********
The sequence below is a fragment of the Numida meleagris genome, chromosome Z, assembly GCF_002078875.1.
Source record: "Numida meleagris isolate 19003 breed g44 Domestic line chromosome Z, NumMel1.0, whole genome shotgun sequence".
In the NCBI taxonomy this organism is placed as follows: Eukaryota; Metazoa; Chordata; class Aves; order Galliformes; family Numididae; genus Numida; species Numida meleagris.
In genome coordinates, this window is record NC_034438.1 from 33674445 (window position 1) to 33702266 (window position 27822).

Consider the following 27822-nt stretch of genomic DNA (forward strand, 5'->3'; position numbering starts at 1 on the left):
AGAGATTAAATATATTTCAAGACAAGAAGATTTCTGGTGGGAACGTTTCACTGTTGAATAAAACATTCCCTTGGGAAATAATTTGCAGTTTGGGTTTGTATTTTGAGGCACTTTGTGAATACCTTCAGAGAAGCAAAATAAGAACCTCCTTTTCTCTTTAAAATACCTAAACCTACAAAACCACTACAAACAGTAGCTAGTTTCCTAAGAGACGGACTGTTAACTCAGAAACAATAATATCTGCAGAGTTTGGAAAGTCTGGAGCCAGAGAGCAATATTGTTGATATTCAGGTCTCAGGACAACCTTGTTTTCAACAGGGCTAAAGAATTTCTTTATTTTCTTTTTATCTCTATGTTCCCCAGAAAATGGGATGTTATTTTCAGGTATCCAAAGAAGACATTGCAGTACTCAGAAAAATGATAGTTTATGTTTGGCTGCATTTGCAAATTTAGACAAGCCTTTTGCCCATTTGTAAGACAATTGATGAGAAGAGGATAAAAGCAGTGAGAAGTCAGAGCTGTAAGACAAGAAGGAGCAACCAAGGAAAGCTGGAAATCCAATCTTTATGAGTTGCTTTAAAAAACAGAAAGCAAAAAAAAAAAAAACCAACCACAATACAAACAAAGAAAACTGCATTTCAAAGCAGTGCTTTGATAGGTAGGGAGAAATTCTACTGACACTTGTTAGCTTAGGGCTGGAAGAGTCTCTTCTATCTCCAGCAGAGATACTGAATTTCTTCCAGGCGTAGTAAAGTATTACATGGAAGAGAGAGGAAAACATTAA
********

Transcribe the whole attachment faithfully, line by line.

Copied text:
The sequence below is a fragment of the Numida meleagris genome, chromosome Z, assembly GCF_002078875.1.
Source record: "Numida meleagris isolate 19003 breed g44 Domestic line chromosome Z, NumMel1.0, whole genome shotgun sequence".
In the NCBI taxonomy this organism is placed as follows: Eukaryota; Metazoa; Chordata; class Aves; order Galliformes; family Numididae; genus Numida; species Numida meleagris.
In genome coordinates, this window is record NC_034438.1 from 33674445 (window position 1) to 33702266 (window position 27822).

Consider the following 27822-nt stretch of genomic DNA (forward strand, 5'->3'; position numbering starts at 1 on the left):
AGAGATTAAATATATTTCAAGACAAGAAGATTTCTGGTGGGAACGTTTCACTGTTGAATAAAACATTCCCTTGGGAAATAATTTGCAGTTTGGGTTTGTATTTTGAGGCACTTTGTGAATACCTTCAGAGAAGCAAAATAAGAACCTCCTTTTCTCTTTAAAATACCTAAACCTACAAAACCACTACAAACAGTAGCTAGTTTCCTAAGAGACGGACTGTTAACTCAGAAACAATAATATCTGCAGAGTTTGGAAAGTCTGGAGCCAGAGAGCAATATTGTTGATATTCAGGTCTCAGGACAACCTTGTTTTCAACAGGGCTAAAGAATTTCTTTATTTTCTTTTTATCTCTATGTTCCCCAGAAAATGGGATGTTATTTTCAGGTATCCAAAGAAGACATTGCAGTACTCAGAAAAATGATAGTTTATGTTTGGCTGCATTTGCAAATTTAGACAAGCCTTTTGCCCATTTGTAAGACAATTGATGAGAAGAGGATAAAAGCAGTGAGAAGTCAGAGCTGTAAGACAAGAAGGAGCAACCAAGGAAAGCTGGAAATCCAATCTTTATGAGTTGCTTTAAAAAACAGAAAGCAAAAAAAAAAAAAACCAACCACAATACAAACAAAGAAAACTGCATTTCAAAGCAGTGCTTTGATAGGTAGGGAGAAATTCTACTGACACTTGTTAGCTTAGGGCTGGAAGAGTCTCTTCTATCTCCAGCAGAGATACTGAATTTCTTCCAGGCGTAGTAAAGTATTACATGGAAGAGAGAGGAAAACATTAA